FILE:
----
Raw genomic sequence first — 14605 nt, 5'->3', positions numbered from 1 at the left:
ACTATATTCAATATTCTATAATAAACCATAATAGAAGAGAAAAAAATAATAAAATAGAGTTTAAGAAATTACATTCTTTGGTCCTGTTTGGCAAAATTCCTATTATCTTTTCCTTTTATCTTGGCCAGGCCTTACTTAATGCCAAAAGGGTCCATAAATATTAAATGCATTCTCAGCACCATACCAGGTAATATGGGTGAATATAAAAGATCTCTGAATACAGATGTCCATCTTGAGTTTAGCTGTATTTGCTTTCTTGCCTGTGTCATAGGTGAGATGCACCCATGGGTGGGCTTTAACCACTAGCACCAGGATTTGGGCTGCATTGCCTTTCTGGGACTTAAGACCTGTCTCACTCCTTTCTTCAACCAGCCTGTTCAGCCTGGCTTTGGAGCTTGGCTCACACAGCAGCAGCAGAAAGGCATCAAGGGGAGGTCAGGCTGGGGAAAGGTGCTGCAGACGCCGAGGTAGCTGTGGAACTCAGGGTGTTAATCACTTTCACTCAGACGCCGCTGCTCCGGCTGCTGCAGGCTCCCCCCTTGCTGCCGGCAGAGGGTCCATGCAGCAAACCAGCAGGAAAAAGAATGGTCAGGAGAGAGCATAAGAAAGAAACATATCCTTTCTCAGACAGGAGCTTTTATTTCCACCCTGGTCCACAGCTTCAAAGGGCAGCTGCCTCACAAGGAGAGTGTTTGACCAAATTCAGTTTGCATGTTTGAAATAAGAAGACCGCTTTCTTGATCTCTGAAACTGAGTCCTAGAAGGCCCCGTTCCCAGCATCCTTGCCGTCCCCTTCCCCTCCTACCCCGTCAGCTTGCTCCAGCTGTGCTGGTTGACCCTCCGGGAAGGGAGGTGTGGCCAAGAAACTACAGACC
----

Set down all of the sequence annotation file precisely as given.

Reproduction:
Raw genomic sequence first — 14605 nt, 5'->3', positions numbered from 1 at the left:
ACTATATTCAATATTCTATAATAAACCATAATAGAAGAGAAAAAAATAATAAAATAGAGTTTAAGAAATTACATTCTTTGGTCCTGTTTGGCAAAATTCCTATTATCTTTTCCTTTTATCTTGGCCAGGCCTTACTTAATGCCAAAAGGGTCCATAAATATTAAATGCATTCTCAGCACCATACCAGGTAATATGGGTGAATATAAAAGATCTCTGAATACAGATGTCCATCTTGAGTTTAGCTGTATTTGCTTTCTTGCCTGTGTCATAGGTGAGATGCACCCATGGGTGGGCTTTAACCACTAGCACCAGGATTTGGGCTGCATTGCCTTTCTGGGACTTAAGACCTGTCTCACTCCTTTCTTCAACCAGCCTGTTCAGCCTGGCTTTGGAGCTTGGCTCACACAGCAGCAGCAGAAAGGCATCAAGGGGAGGTCAGGCTGGGGAAAGGTGCTGCAGACGCCGAGGTAGCTGTGGAACTCAGGGTGTTAATCACTTTCACTCAGACGCCGCTGCTCCGGCTGCTGCAGGCTCCCCCCTTGCTGCCGGCAGAGGGTCCATGCAGCAAACCAGCAGGAAAAAGAATGGTCAGGAGAGAGCATAAGAAAGAAACATATCCTTTCTCAGACAGGAGCTTTTATTTCCACCCTGGTCCACAGCTTCAAAGGGCAGCTGCCTCACAAGGAGAGTGTTTGACCAAATTCAGTTTGCATGTTTGAAATAAGAAGACCGCTTTCTTGATCTCTGAAACTGAGTCCTAGAAGGCCCCGTTCCCAGCATCCTTGCCGTCCCCTTCCCCTCCTACCCCGTCAGCTTGCTCCAGCTGTGCTGGTTGACCCTCCGGGAAGGGAGGTGTGGCCAAGAAACTACAGACC